Without a keen understanding of pertinent anatomy and physiology, students will struggle to apply pathology and pharmacology throughout their training and practice. MedGuide are happy to introduce this series of MCQ sets comprising core clinically-relevant physiology pulled from many sources common to the medical school undergraduate. We hope this allows you to test your knowledge, and apply synoptic links to some key preclinical conditions you will encounter as a practising healthcare professional.
Gastrointestinal Clinical Correlates Part I
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Stem 1 of 5
A 42 year-old male presents to his GP, at his wife’s insistence, after noting a lump in his neck accompanied with foul-smelling breath. He states difficulty swallowing his meals for several weeks and is concerned about it getting worse.Which of the following symptoms are present in the above case?
Question 1 Explanation:
Halitosis is literally defined as "bad breath"
Stem 2 of 5The patient is diagnosed with a false-diverticulum of Zenker. What about this case makes for a "false" diverticulum?
There is no arterial supply in the pouch
The pouch is everted
The pouch is inferiorly placed
The pouch does not contain all four gastrointestinal wall layers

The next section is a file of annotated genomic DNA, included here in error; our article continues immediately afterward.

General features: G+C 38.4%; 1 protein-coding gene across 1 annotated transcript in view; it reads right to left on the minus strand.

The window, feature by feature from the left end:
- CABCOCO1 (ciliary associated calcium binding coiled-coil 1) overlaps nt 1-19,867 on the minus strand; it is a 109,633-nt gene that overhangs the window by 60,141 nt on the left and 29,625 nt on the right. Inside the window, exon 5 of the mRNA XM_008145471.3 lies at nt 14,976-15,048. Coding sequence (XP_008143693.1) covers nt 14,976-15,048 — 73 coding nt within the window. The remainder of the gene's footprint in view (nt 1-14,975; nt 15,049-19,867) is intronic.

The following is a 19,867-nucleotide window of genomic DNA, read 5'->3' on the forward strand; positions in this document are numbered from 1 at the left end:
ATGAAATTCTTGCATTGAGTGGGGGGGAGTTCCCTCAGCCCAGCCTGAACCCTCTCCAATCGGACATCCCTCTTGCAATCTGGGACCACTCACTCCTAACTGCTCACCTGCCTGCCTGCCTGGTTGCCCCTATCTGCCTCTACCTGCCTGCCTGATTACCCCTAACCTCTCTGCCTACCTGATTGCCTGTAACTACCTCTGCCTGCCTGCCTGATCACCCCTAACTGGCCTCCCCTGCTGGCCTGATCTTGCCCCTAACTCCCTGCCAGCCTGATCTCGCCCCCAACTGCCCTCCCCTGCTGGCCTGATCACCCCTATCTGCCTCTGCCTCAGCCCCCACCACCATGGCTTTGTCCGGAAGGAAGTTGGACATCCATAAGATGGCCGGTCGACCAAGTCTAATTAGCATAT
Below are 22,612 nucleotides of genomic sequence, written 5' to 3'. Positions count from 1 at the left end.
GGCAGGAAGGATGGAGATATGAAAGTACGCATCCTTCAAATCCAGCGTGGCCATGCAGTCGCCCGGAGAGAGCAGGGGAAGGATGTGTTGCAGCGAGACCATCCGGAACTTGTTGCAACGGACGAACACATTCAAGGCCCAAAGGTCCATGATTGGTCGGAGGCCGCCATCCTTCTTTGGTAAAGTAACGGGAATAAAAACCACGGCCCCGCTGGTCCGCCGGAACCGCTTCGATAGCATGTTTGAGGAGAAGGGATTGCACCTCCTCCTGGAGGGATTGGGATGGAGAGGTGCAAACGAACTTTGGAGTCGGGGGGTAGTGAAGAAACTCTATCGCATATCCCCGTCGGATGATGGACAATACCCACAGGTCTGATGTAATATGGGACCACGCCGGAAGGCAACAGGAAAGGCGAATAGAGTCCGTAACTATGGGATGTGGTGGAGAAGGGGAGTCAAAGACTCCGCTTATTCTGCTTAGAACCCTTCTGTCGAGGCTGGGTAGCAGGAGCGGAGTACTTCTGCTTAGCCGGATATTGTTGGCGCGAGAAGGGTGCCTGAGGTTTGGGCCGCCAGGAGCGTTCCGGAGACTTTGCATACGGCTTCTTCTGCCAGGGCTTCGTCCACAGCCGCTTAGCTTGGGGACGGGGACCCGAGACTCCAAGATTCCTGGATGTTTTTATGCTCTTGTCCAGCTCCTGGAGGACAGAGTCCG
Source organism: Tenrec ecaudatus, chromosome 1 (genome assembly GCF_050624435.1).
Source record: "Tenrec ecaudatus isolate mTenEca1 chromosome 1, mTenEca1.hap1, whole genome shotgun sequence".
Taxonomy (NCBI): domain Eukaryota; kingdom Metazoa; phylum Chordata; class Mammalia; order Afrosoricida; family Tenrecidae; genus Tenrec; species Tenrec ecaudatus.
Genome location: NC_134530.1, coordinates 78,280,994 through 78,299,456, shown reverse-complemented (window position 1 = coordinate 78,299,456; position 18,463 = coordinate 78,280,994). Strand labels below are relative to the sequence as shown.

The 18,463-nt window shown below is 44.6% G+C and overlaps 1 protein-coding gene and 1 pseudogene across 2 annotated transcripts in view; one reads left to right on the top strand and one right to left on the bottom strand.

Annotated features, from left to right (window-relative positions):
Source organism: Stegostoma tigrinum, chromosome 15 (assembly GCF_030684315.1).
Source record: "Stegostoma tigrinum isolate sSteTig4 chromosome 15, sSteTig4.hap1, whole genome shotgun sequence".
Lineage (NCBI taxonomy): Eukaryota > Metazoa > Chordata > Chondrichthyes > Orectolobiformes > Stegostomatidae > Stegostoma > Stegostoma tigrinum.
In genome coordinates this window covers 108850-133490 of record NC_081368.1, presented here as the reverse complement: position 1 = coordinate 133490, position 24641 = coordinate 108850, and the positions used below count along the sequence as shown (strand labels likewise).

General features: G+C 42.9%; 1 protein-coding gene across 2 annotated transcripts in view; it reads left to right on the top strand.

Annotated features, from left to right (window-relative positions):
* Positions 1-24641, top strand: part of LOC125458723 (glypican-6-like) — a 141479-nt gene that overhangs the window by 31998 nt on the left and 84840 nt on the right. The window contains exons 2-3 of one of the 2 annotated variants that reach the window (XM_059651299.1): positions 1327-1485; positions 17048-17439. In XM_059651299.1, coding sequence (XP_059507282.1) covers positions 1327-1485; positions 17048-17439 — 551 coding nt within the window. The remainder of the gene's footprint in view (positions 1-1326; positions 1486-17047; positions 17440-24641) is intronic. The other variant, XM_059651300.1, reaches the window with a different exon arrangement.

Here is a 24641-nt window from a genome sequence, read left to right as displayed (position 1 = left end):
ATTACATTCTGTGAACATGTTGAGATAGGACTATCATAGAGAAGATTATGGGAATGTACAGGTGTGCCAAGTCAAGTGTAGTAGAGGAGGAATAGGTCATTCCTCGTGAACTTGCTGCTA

Question 2 Explanation:
A false-diverticulum is an out pouching of the tract that does not contain all four layers of the wall - in this case only the mucosa ± submucosa.
Stem 3 of 5The patient had a previous neck operation second to trauma suffered in road traffic incident. During this surgery there was iatrogenic damage to branches of the vagus nerve. Which of the following structures could have received denervation to contribute to the patient's diagnosis?
Upper oesophageal sphincter
Question 3 Explanation:
It is postulated that a major cause of Zenker's diverticula is a difficulty in maintaining upper oesophageal sphincter's patency during swallowing. Such causing an increase in pressure and risks herniation through Killian's triangle between inferior constrictor and cricopharyngeus.
Stem 4 of 5Which of the following investigations are most appropriate to confirm the diagnosis?
Stem 5 of 5The patient is contraindicated for the gold-standard investigation to confirm. The physician attempts a transcutaneous ultrasound of the mass. What is the attachment point of a muscle that is implicated in the pharyngeal wall weakness?
Question 5 Explanation: